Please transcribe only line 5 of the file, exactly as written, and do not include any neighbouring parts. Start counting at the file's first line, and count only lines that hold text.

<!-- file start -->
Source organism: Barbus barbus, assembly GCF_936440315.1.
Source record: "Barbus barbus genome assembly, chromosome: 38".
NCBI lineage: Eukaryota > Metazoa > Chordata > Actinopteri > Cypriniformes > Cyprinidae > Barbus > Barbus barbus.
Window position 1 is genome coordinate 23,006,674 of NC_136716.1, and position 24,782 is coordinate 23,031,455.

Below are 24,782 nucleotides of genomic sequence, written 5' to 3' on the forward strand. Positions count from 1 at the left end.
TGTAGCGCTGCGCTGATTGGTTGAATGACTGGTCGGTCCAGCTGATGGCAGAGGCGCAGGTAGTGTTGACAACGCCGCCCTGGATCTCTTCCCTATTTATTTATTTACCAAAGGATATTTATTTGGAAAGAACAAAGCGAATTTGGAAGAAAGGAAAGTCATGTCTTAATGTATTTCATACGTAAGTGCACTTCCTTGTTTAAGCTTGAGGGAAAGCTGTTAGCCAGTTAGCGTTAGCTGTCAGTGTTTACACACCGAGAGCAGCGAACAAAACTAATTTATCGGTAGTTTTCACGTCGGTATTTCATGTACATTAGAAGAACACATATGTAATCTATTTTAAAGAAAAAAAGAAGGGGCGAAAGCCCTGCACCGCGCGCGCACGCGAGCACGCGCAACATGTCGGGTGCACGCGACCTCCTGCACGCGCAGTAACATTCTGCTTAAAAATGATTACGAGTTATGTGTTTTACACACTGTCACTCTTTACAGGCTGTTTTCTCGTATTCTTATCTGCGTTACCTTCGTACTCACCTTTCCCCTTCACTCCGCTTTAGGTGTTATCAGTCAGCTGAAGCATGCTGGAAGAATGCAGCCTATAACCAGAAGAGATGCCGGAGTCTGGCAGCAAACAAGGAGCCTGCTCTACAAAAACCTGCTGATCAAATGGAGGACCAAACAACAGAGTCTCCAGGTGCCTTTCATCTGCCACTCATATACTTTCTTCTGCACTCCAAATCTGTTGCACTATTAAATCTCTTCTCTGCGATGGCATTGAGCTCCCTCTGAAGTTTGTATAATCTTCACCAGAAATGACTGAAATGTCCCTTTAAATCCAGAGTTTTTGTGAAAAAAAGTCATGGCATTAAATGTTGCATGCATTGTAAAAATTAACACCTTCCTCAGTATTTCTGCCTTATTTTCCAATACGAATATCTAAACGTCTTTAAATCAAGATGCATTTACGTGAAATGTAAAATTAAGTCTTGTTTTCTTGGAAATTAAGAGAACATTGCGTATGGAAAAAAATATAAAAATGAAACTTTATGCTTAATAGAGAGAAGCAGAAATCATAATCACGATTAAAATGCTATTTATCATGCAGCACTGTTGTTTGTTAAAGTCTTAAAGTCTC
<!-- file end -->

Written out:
Below are 24,782 nucleotides of genomic sequence, written 5' to 3' on the forward strand. Positions count from 1 at the left end.